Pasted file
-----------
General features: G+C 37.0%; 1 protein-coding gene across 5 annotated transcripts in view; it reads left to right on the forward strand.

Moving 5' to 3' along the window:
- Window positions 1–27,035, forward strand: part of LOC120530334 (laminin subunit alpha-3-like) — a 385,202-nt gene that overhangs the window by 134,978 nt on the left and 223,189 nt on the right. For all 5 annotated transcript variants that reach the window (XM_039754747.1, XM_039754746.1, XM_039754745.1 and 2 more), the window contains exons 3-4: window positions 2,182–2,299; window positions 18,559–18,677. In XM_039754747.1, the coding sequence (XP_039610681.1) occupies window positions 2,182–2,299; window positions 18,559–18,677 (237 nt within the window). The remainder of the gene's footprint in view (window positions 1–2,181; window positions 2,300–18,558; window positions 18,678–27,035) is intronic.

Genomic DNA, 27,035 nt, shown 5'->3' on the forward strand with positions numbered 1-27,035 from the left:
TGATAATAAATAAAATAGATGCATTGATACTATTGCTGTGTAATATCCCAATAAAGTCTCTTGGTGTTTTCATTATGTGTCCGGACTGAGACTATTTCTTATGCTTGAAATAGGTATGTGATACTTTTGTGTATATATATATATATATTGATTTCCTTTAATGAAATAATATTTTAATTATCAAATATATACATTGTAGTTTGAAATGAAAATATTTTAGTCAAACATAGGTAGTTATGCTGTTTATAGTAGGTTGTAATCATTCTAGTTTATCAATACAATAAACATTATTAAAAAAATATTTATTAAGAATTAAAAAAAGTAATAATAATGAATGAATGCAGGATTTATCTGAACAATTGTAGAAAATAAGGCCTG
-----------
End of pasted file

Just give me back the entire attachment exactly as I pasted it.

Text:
General features: G+C 37.0%; 1 protein-coding gene across 5 annotated transcripts in view; it reads left to right on the forward strand.

Moving 5' to 3' along the window:
- Window positions 1–27,035, forward strand: part of LOC120530334 (laminin subunit alpha-3-like) — a 385,202-nt gene that overhangs the window by 134,978 nt on the left and 223,189 nt on the right. For all 5 annotated transcript variants that reach the window (XM_039754747.1, XM_039754746.1, XM_039754745.1 and 2 more), the window contains exons 3-4: window positions 2,182–2,299; window positions 18,559–18,677. In XM_039754747.1, the coding sequence (XP_039610681.1) occupies window positions 2,182–2,299; window positions 18,559–18,677 (237 nt within the window). The remainder of the gene's footprint in view (window positions 1–2,181; window positions 2,300–18,558; window positions 18,678–27,035) is intronic.

Genomic DNA, 27,035 nt, shown 5'->3' on the forward strand with positions numbered 1-27,035 from the left:
TGATAATAAATAAAATAGATGCATTGATACTATTGCTGTGTAATATCCCAATAAAGTCTCTTGGTGTTTTCATTATGTGTCCGGACTGAGACTATTTCTTATGCTTGAAATAGGTATGTGATACTTTTGTGTATATATATATATATATTGATTTCCTTTAATGAAATAATATTTTAATTATCAAATATATACATTGTAGTTTGAAATGAAAATATTTTAGTCAAACATAGGTAGTTATGCTGTTTATAGTAGGTTGTAATCATTCTAGTTTATCAATACAATAAACATTATTAAAAAAATATTTATTAAGAATTAAAAAAAGTAATAATAATGAATGAATGCAGGATTTATCTGAACAATTGTAGAAAATAAGGCCTG